5 2006] TRADING RIGHTS FOR SECURITY? 2155 confidentiality, the treatment of non-citizen terrorist suspects who cannot be deported because of concerns that they will be killed or tortured upon their return, and preventive detention of suspected terrorists. In these difficult cases, I suggest that conflicts between rights and security should be resolved by the rigorous, rational, and logical application of proportionality principles. Such principles accept that the need to prevent terrorism is an important objective and that the importance of the objective may increase with the frequency and lethality of terrorist attacks. At the same time, however, proportionality analysis insists that counter-terrorism strategies must be legally authorized and subject to judicial application of principles of rationality, least drastic or restrictive means, and overall balance between effectiveness in preventing terrorism and infringement on rights and freedoms. In the last part of this article, I use a case study to test my thesis that some of the smartest and most effective anti-terrorism strategies do not violate rights while some of the harshest strategies may not be effective. I consider available information about whether the 1985 terrorist bombing of Air India Flight 182, which killed 329 people in what was before 9/11 the most deadly act of aviation terrorism in world history, could have been prevented either with smart security strategies such as better aviation security or through a variety of harsh or proportionate security strategies such as broad terrorism offenses, law against terrorist speech, the use of immigration law as antiterrorism law, or preventive arrests. Most of the examples I discuss in this Article come from Canadian and British anti-terrorism law and policy. Both British and Canadian approaches provide interesting contrasts and parallels with American anti-terrorism law and policy. 12 The United Kingdom has had much experience with terrorism and is an influential innovator with respect to anti-terrorism laws. 13 The United Kingdom has recently initiated various proposals with respect to preventive restraints on liberty of suspected terrorists and the punishment of terrorist speech that depart from traditional American policies that 12 Kim Lane Scheppele, Other People s PATRIOT Acts: Europe s Response to September 11, 50 LOY. L. REV. 89 (2004); Stephen J. Schulhofer, Checks and Balances in Wartime: American, British and Israeli Experiences, 102 MICH. L. REV (2004); Michael P. O Connor & Celia M. Rumann, Into the Fire: How to Avoid Getting Burned by the Same Mistakes Made Fighting Terrorism in Northern Ireland, 24 CARDOZO L. REV (2003). 13 On the influence of the Terrorism Act, 2000 on other post-9/11 anti-terrorism law, see Kent Roach, The World Wide Expansion of Anti-Terrorism Laws After 11 September 2001, 3 STUDI SENESI 487 (2004) [hereinafter Roach, The World Wide Expansion] and Kent Roach, The Post-9/11 Migration of Britain s Terrorism Act, 2000, in THE MIGRATION OF CONSTITUTIONAL IDEAS (Sujit Choudhry ed., forthcoming) [hereinafter Roach, The Post-9/11 Migration].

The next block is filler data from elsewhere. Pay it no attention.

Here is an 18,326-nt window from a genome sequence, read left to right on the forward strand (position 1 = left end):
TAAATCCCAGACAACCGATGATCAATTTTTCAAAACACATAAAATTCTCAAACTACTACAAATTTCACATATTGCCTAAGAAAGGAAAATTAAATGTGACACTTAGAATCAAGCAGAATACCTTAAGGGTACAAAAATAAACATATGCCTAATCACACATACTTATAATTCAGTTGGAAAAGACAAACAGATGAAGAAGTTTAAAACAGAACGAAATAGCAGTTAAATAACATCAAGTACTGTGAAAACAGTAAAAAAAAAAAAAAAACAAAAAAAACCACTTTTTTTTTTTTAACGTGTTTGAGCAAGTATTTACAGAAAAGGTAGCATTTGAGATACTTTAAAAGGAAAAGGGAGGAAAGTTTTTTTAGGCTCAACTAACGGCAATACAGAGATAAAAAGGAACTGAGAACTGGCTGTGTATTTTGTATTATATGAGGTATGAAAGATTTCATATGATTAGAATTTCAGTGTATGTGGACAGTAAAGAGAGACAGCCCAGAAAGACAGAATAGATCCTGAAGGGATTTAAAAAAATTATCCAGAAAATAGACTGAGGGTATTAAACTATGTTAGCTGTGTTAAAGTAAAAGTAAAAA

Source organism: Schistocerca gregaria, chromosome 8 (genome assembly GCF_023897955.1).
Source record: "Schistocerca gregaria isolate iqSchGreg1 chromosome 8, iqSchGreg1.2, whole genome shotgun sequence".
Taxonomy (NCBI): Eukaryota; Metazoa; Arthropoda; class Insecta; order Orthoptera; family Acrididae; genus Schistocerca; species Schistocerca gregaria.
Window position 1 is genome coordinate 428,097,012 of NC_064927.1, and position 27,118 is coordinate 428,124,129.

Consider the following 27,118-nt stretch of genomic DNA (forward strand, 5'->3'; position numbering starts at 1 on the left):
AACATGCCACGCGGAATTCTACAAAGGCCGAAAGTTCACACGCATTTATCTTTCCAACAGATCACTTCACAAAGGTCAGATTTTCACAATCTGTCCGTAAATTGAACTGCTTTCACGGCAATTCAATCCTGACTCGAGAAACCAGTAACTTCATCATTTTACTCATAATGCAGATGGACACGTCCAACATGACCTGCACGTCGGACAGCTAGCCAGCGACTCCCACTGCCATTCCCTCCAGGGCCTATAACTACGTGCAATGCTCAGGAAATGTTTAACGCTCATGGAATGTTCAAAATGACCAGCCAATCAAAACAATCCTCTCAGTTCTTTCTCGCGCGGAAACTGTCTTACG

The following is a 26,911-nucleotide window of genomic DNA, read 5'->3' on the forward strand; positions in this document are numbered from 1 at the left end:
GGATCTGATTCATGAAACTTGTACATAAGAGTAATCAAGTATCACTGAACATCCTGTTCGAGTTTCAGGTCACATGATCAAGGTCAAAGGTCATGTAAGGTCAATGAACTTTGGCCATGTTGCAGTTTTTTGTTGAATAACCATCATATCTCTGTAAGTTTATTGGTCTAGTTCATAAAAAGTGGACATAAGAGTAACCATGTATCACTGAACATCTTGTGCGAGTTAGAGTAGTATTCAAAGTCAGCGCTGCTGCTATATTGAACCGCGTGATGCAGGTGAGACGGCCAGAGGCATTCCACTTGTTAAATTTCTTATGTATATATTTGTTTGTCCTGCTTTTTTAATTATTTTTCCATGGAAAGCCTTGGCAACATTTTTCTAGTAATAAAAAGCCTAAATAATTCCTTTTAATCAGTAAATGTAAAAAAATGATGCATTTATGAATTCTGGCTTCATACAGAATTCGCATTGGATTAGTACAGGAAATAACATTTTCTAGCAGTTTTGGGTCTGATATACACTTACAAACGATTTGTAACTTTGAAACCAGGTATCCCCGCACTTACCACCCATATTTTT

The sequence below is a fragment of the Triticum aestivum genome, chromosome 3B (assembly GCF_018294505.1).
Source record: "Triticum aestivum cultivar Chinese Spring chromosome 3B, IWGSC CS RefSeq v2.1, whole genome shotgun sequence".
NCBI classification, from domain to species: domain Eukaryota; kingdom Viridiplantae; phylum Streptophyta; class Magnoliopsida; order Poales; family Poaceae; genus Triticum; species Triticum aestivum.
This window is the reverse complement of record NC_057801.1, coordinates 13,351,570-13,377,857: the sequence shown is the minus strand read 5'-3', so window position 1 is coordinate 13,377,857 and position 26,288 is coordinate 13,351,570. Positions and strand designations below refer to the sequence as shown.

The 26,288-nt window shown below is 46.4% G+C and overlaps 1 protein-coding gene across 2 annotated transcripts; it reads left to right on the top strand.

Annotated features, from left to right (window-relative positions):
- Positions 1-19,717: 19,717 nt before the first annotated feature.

6 2156 CARDOZO LAW REVIEW [Vol. 27:5 favor liberty. Some of these British policies would remain problematic in the United States, but they may be influential in other countries. 14 Although Canada does not have the same experience with terrorism as the United Kingdom, or the same influence with respect to its anti-terrorism laws and policies, it was the launching ground for the Air India bombing. Pointing both to the Air India bombing and other events such as the border arrest of Ahmed Ressam, an illegal immigrant to Canada who had plans to bomb the Los Angeles Airport at the Millennium, 15 concerns have been expressed in some quarters that Canada may be a weak link in American anti-terrorism policies. 16 Canada also is significant because its post-9/11 security policy has taken a different path from that of the United States. 17 Canada has an official national security policy that defines terrorism as only one of many risks to human security. This policy places special emphasis on emergency preparedness 18 and includes effective review of security policies. Canada presently is holding an unprecedented public inquiry into the actions of Canadian officials in relation to Maher Arar. Arar, a Canadian citizen born in Syria, was detained in the United States when he was returning to Canada from Tunsia. He was ordered to be removed from the United States as a threat to national security and was sent to Syria. An independent fact finder appointed by the Canadian inquiry has found that Arar was tortured in Syria. He was released from Syria after almost a year s detention and has now returned to Canada. 19 Canada s public inquiry into Arar s treatment 14 For example, recent Australian legislation has borrowed from and adapted British innovations with respect to restricting the liberty of suspected terrorists through control orders and punishing advocacy of terrorism and other speech that may be associated with terrorism. Anti-Terrorism Act (No. 2), 2005, scheds. 1, 4, 7 (Austl.). 15 THE 9/11 REPORT, supra note 4, at For a survey and endorsement of various criticisms of Canadian anti-terrorism policy made by Americans, as well as criticisms of Canada s immigration policies on the basis of concerns about security, see MARTIN COLLACOTT, CANADA S INADEQUATE RESPONSE TO TERRORISM: THE NEED FOR POLICY REFORM (2006). For an alternative and, in my view, more compelling account about how Canada has altered its refugee policy because of security concerns, see François Crépeau & Delphine Nakache, Controlling Irregular Migration in Canada: Reconciling Security Concerns with Human Rights Protection, IRPP CHOICES, Feb. 2006, at 14-18, 21-25, available at The changes included decreased appeals to court, decreased legal aid, increased detention, the signing of a safe third country agreement with the United States, and serious contemplation of allowing non-citizens held to be security threats to be deported even where they will face torture. 17 See generally ROACH, supra note 11; Reg Whitaker, Made in Canada? The New Public Safety Paradigm, in HOW OTTAWA SPENDS : MANAGING THE MINORITY (G. Bruce Doern ed., 2005). 18 CANADA PRIVY COUNCIL OFFICE, SECURING AN OPEN SOCIETY: CANADA S NATIONAL SECURITY POLICY (2004). 19 Both American and Syrian officials have declined requests to participate in the inquiry.